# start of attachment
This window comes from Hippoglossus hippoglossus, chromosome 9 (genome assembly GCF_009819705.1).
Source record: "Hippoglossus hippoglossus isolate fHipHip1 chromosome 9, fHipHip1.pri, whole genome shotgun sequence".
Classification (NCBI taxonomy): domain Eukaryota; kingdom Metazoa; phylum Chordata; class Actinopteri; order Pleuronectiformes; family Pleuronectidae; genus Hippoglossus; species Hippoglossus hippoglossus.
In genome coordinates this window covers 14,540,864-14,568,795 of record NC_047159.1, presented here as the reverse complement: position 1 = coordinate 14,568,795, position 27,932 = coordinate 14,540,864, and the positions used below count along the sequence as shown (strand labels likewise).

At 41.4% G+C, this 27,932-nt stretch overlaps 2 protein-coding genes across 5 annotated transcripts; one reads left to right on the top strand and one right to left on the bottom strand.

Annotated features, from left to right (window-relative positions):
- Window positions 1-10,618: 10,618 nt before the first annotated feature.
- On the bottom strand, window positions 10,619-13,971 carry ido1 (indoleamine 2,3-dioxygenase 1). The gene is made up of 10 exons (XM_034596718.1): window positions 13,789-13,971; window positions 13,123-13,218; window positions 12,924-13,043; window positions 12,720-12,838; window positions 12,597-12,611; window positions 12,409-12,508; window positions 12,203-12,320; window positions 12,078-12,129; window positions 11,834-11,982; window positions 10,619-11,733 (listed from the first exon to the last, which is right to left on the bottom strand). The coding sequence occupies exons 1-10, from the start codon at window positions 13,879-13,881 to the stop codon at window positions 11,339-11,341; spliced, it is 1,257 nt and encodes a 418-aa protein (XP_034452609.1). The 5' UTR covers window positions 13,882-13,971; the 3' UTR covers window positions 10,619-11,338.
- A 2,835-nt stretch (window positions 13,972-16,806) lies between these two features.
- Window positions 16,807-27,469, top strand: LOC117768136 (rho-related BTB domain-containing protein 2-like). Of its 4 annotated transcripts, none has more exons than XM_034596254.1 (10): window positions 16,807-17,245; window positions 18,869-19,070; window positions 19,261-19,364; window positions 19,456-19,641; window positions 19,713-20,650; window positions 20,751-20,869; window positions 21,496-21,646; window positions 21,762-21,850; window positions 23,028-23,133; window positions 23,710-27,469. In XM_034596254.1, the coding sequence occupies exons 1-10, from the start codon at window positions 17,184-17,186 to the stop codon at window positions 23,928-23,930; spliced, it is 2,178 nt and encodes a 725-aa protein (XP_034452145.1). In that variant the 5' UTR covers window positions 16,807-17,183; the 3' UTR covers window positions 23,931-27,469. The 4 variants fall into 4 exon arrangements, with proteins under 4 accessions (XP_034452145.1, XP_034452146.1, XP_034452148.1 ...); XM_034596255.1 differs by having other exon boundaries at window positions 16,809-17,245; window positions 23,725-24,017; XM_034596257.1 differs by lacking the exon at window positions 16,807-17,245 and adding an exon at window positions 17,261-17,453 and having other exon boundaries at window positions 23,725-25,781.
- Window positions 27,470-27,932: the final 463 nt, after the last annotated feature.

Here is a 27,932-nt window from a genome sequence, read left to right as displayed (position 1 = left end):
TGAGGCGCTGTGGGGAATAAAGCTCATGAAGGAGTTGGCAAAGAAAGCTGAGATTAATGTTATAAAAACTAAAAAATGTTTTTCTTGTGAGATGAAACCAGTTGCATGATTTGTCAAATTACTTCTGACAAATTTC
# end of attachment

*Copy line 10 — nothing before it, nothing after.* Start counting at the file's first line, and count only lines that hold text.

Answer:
- Window positions 16,807-27,469, top strand: LOC117768136 (rho-related BTB domain-containing protein 2-like). Of its 4 annotated transcripts, none has more exons than XM_034596254.1 (10): window positions 16,807-17,245; window positions 18,869-19,070; window positions 19,261-19,364; window positions 19,456-19,641; window positions 19,713-20,650; window positions 20,751-20,869; window positions 21,496-21,646; window positions 21,762-21,850; window positions 23,028-23,133; window positions 23,710-27,469. In XM_034596254.1, the coding sequence occupies exons 1-10, from the start codon at window positions 17,184-17,186 to the stop codon at window positions 23,928-23,930; spliced, it is 2,178 nt and encodes a 725-aa protein (XP_034452145.1). In that variant the 5' UTR covers window positions 16,807-17,183; the 3' UTR covers window positions 23,931-27,469. The 4 variants fall into 4 exon arrangements, with proteins under 4 accessions (XP_034452145.1, XP_034452146.1, XP_034452148.1 ...); XM_034596255.1 differs by having other exon boundaries at window positions 16,809-17,245; window positions 23,725-24,017; XM_034596257.1 differs by lacking the exon at window positions 16,807-17,245 and adding an exon at window positions 17,261-17,453 and having other exon boundaries at window positions 23,725-25,781.